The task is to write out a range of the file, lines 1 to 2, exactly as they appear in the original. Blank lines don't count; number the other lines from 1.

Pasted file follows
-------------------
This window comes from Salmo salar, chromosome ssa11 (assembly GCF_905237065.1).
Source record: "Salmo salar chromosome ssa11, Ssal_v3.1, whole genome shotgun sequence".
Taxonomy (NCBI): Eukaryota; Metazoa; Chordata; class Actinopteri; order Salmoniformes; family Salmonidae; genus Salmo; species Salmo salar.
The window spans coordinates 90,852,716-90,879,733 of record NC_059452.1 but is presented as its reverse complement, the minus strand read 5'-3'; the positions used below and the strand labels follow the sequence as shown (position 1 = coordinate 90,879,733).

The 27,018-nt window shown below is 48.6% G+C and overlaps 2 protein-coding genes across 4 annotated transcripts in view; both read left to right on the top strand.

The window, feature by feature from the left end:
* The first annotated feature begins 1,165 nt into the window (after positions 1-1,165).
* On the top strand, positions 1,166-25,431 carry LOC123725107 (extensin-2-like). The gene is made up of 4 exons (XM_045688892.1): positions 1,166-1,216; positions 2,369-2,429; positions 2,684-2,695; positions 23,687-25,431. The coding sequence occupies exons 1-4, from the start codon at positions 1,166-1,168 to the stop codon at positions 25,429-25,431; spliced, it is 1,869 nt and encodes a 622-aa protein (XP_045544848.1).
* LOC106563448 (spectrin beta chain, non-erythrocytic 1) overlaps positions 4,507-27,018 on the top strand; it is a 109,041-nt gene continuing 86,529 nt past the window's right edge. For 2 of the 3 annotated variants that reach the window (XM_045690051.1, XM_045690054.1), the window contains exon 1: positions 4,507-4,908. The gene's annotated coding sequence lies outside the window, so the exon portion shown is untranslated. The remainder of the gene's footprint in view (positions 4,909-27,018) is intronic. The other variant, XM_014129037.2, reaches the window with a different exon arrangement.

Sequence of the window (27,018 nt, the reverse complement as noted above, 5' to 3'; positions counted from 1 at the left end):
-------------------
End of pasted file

This window comes from Salmo salar, chromosome ssa11 (assembly GCF_905237065.1).
Source record: "Salmo salar chromosome ssa11, Ssal_v3.1, whole genome shotgun sequence".